With that list of '76-'77 successes, Jory decided on his now closing festival. Through a contest and interested agents, he found six new plays he considered worth doing, and they've been playing in repertory in the two theaters. "Our subscribers never are sure which play they are going to see," laughs Jory, "but they do see the fun and catch the excitement of it. Some have seen all six."

His play choices are whollu diversified. Frederick Bailey's "The Bridgehead" concerns Marines in Vietnam. "Getting Out," Marsha Norman's first play, centers on a girl from Appalachia whose frustrations land her in jail. Both are co-winners in the contest and have 14 characters each. In "Does Anybody Here Do the Peabody?", experienced playwright Enid Rudd deals with a five-and-dime pianist of the late '30s and a vaudeville hoofer. Douglas Gower's "Daddies" has two characters, a man separated from his wife and children who makes a Christmas visit to the man with whom she and the kids now live. Daniel Stein's "An Independent Woman" is a one-character study of the forgotten 19th-century lecturer, Anna Dickinson. "Louisville Zoo" is a homegrown satirical revue.

"Getting Out" is most creative for its regional flavor and construction - two actresses as the same girl in present and past action. It benefits immensely from the performances, expecially those of Susan Kingsley, searing as the more mature side of the character, Denny Dillon as her earlier self, and Lynn Cohen.

"Streamers" had firmer meaning and construction than "Bridgehead," but here the character actors are immensely effective individually and as an ensemble. The performances by Thurman Scott, William McNulty, Bob Burrus, Jim Baker, Leo Burmester, Brian Lynner, Steven M. Hollow and their colleagues are stunning. (Jory sends out subscribers about raw language or actions.)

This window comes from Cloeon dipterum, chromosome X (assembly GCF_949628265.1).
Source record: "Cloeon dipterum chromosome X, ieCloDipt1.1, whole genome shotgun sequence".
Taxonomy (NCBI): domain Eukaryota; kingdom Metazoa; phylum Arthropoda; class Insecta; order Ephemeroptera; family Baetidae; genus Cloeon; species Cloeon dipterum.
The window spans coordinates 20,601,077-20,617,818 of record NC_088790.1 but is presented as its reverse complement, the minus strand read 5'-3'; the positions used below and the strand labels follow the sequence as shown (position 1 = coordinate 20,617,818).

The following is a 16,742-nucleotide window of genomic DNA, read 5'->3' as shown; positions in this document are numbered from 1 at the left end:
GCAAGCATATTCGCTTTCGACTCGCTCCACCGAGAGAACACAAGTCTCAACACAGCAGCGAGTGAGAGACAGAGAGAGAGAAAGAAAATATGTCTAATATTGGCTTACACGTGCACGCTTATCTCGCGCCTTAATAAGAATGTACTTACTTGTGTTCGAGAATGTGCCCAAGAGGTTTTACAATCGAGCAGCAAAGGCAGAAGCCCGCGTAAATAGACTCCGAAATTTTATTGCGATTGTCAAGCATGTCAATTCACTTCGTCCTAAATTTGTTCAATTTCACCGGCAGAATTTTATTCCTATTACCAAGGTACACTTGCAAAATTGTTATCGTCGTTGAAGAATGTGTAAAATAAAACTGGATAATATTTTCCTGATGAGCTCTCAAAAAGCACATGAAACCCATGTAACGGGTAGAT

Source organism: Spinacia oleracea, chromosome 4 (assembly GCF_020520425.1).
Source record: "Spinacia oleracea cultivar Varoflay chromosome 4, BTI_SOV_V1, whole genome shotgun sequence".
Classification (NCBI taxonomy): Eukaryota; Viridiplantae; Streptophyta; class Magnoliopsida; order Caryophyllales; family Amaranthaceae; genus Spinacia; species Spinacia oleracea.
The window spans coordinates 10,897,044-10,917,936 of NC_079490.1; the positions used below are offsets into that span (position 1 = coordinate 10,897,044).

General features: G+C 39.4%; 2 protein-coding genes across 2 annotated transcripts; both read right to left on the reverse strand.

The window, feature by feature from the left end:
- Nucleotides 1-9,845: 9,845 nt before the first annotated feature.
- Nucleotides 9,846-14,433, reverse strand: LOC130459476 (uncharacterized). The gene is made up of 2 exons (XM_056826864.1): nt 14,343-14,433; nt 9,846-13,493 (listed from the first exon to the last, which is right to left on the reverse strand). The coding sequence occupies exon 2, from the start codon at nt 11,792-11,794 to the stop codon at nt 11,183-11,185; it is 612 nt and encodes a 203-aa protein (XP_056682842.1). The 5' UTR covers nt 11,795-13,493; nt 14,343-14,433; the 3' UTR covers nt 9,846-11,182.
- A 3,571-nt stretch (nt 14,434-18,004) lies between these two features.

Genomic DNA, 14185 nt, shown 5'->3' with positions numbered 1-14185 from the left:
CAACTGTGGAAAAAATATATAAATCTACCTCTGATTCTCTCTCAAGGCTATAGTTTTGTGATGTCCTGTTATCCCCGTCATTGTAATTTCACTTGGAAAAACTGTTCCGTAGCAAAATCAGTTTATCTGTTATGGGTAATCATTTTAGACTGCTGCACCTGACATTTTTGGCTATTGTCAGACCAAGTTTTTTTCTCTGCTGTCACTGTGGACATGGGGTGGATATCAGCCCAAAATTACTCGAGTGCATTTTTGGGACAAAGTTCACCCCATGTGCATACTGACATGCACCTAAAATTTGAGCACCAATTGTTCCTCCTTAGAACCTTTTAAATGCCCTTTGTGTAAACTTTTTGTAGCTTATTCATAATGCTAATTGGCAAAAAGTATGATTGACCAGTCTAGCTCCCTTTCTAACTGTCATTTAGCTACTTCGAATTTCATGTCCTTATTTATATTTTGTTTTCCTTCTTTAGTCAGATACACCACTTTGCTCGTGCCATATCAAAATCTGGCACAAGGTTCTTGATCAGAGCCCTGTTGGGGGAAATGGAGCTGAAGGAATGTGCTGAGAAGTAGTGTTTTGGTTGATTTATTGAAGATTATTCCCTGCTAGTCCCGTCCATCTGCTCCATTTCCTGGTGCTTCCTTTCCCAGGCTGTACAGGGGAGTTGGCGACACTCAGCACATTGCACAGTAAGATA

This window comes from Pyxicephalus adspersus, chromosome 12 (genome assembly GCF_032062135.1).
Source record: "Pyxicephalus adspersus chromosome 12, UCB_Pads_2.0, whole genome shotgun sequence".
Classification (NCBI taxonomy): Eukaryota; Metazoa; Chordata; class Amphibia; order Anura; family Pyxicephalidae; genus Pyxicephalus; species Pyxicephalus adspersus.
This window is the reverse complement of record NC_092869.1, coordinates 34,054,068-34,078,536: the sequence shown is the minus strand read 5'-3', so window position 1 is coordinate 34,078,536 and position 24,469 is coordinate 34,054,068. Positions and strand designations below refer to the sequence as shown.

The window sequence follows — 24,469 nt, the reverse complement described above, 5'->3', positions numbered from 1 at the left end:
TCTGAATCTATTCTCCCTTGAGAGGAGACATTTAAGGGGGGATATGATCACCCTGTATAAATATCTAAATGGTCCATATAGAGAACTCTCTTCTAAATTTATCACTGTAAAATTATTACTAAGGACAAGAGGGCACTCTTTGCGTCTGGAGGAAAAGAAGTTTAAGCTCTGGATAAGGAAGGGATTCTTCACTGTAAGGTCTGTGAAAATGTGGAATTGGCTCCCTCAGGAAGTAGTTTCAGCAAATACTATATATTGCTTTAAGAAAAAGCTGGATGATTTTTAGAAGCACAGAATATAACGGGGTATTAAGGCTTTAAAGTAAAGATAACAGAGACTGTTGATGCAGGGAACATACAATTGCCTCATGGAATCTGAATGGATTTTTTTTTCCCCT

"Does Anybody Here Do the Peabody?" disappoints because, after a promising start, the paly's tone abruptly shifts several times. Again, the performances are strikingly good, especially those by Ann Hodapp (of the touring "Charlie Brown"), Lois Holmes and Harvey Evans.

After its expository first act, "Daddies" explodes with the responsibilities of men who inherit the children of women they live with, a not unusual American problem. Joe Morton and Stephen van Benschoten act them in exploratory depth.

Stein's "An Independent Woman" is gem of research resourcefully dramatized. He and his wife, actress Peggy Cowles, researched their material in the Libaray of Congress, opening an old trunk which Dickinson had jammed with American long before her death at 90 in 1932. Cowles recreates this forgotten dynamo with consuming intensity. What a feature it could make for the Library's Coolidge auditorium!

Though of purely local import, "Louisville Zoo" is staged and played with affectionately critical dash.

The festival's impact was reflected by the noted agents who steamed into all performances and coverage by critics from The New York Times Chicago Daily News and the nearer South.

What they thought of the new works seemed less important than the awe all felt for the acting. It was, throughout, so solid that the flaws in the new works became clearly the responsibilities of the writers, not of the production. With all respect for other companies, Louisville's Actors Theater has a performance level second to none. This must be one of American's major theaters.